Renowned Latino theologian accused of abuse dies, suicide suspected

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Photo of the Rev. Virgilio Elizondo, who died on March 14, 2016, courtesy of the Archdiocese of San Antonio

Photo of the Rev. Virgilio Elizondo, who died on March 14, 2016, courtesy of the Archdiocese of San Antonio

Photo of the Rev. Virgilio Elizondo, who died on March 14, 2016, courtesy of the Archdiocese of San Antonio

Photo of the Rev. Virgilio Elizondo, who died on March 14, 2016, courtesy of the Archdiocese of San Antonio

(RNS) The Rev. Virgilio Elizondo, a Mexican-American Catholic priest described as “the father of U.S. Latino religious thought,” has died, reportedly by suicide, nearly a year after he was accused in a lawsuit of sexually abusing a boy 30 years ago.

Elizondo, a native of San Antonio who taught at the University of Notre Dame, was found dead in San Antonio on Monday (March 14), according to authorities and media reports.

No official cause of death was given, though several reports on Tuesday cited church sources saying Elizondo had died of a self-inflicted gunshot wound.

San Antonio police also confirmed to local media that they had responded to a report of a shooting at Elizondo’s home at 1:55pm local time and that the priest was pronounced dead less than 10 minutes later.

Elizondo’s longtime friend and administrative assistant, Janie Dillard, told the San Antonio Express-News that the priest, who was 80, “died of a broken heart.”

San Antonio Archbishop Gustavo García-Siller said in a statement that he was “stunned by the news” of Elizondo’s death, which he said was “an occasion for great sorrow, as his death was sudden and unexpected.”

Elizondo had been accused in a lawsuit filed in Bexar County last May of sexually abusing an unidentified boy who had come to him 30 years ago to report abuse at the hands of another priest.

Elizondo denied the allegation and vowed to prove his innocence.

“It could never be (true),” Dillard told the San Antonio newspaper, which reported the news late Monday as word of Elizondo’s death and possible suicide began circulating through Catholic circles from Texas to Notre Dame.

A Catholic News Service story last year on the accusations against Elizondo said that the professor of pastoral and Hispanic theology at Notre Dame was “the foremost interpreter of U.S. Latino religion by the national and international media.”

But Elizondo was more than an academic and well-known author.

The son of Mexican immigrants, he worked on behalf of underpaid Mexican-American laborers in the San Antonio archdiocese during the early 1970s, and he founded the Mexican American Cultural Center for pastoral leaders from the United States and Latin America to study.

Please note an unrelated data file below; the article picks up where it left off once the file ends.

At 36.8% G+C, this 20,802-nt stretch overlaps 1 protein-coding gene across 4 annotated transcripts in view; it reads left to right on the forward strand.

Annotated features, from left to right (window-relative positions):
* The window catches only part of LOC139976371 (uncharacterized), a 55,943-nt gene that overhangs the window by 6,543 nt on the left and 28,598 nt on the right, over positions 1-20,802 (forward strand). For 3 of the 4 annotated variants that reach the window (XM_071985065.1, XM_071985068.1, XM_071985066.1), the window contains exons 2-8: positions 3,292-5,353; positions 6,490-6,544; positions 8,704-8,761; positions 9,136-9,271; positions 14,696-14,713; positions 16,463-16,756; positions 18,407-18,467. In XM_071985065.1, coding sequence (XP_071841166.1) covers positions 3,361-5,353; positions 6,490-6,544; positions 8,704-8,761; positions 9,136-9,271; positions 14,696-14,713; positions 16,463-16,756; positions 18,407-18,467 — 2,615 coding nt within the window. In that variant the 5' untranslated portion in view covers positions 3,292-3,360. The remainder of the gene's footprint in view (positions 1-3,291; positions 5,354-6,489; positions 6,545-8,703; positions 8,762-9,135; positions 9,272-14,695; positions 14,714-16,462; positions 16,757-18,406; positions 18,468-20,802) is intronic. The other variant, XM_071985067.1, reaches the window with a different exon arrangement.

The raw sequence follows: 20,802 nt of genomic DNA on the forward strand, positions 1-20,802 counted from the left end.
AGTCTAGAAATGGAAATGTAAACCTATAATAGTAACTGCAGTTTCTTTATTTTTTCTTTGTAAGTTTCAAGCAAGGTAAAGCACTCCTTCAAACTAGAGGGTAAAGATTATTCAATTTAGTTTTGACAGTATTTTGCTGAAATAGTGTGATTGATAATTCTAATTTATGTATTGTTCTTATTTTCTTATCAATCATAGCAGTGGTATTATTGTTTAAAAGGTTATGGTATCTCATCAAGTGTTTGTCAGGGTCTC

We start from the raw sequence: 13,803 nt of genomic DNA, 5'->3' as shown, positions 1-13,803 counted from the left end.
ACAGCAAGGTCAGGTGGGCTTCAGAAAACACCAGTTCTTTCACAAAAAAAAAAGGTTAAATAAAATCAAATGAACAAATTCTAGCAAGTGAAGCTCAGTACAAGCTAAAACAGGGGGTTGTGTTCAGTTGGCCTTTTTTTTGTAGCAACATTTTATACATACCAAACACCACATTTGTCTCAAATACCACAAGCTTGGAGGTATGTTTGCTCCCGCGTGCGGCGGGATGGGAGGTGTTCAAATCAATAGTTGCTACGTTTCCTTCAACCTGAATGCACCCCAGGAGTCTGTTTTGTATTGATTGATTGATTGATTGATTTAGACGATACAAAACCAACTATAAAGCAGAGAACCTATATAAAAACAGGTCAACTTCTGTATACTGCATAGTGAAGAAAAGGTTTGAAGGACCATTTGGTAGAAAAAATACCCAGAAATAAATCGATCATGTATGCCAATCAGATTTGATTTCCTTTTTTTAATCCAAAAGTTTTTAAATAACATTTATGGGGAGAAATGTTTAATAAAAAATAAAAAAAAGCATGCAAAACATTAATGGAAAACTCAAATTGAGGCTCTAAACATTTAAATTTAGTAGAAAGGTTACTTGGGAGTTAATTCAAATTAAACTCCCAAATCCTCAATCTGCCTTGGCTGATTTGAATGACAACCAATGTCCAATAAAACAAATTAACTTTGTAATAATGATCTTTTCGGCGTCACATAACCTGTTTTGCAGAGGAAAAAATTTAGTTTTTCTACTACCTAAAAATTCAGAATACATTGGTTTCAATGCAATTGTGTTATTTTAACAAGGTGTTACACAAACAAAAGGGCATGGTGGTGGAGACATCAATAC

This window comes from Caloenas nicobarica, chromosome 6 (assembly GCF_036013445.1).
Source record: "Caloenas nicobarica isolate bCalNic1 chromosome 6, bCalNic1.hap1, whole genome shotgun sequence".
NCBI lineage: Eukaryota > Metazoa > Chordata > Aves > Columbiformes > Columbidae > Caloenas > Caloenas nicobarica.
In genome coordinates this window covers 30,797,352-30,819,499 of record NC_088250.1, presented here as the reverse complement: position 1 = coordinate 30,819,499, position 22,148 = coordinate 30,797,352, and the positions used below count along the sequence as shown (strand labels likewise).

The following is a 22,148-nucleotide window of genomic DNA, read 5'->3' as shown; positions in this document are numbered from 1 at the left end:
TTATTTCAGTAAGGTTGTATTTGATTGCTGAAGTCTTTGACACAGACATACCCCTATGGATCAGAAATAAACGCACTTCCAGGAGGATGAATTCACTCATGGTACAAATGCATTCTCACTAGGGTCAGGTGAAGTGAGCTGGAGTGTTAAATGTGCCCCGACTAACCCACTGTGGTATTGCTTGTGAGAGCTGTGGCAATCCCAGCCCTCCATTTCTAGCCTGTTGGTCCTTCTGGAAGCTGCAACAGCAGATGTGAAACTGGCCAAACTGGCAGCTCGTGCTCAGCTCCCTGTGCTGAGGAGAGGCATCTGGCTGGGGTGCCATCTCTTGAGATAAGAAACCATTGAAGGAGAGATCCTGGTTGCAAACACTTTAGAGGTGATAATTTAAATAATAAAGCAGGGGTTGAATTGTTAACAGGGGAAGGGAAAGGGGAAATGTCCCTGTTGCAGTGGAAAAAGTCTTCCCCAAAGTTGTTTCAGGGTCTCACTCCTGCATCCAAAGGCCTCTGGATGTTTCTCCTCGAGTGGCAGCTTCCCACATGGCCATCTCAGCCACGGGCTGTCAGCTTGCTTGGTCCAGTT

As CNS reported, when he was pastor of the San Fernando Cathedral in San Antonio he presided over a Spanish Mass that was broadcast to more than 1 million households.

(David Gibson is a national reporter for RNS)

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  • Angelina Rosero

    Long have I listened to him and read his book and my love for his priestly efforts endures. Among Latinos he was one whose theology I trusted and he remains a great scholar and a great human being. Elizondo was a gift to San Antonio. Who among us is without sin? Who among us can judge but God. May God have mercy on his soul and grant him peace. Dios es muy grande. from Angelina

  • Robert Bibel

    they should put his dead body on the stand like they did in the inquisitions

  • Thomas Ryscavage MD

    21% of possible abuse cases are turned in by the clergy. 73% of abusers are family members. The final 27% are made up of teachers, Doctors, Lawyers, police, Clergy, etc. Of all reported cases 87% are determined unfounded. 13% are substantiated. Any abuse must be stopped completely but the 87% unfounded must be stopped as well. The question is ‘Why do the cases of abuse against Clergy make the headlines where as the others do not?’ I already know the answer and I wish others did as well. It is staring you in the face.

  • patrick

    Thomas Ryscavage MD

    ” 21% of possible abuse cases are turned in by the clergy. ”

    This stat should be dismissed out-of-hand. How many cases of clergy sexual abuse are there which are bought-off by $$$$ and don’t make it into this stat.

    Would you please list the source of your stats.

  • Sir Cadogan

    Please. Yes, no one is perfect. But if he was repentant he would have resigned 30 years ago. There is no place for this, especially among so-called spiritual leaders.

  • Angelina Rosero

    Yes, it would have been a better path to follow through with the trial and accept the consequences. If found guilty, he would have continued as a pastor in prison where he would be needed (if not killed first). And in my mind I question, “who gave him the gun?” Now at the end of the week, I still say he did many positive things that no one else in San Antonio has done and they will stand and continue.
    Latino theology was not his alone and others will have to step up and encourage people to trust in God, be courageous, and be good!

  • Dk

    People like You are the reason this keeps happening. If it were anyone else you would be screaming for the death penalty. Blind faith.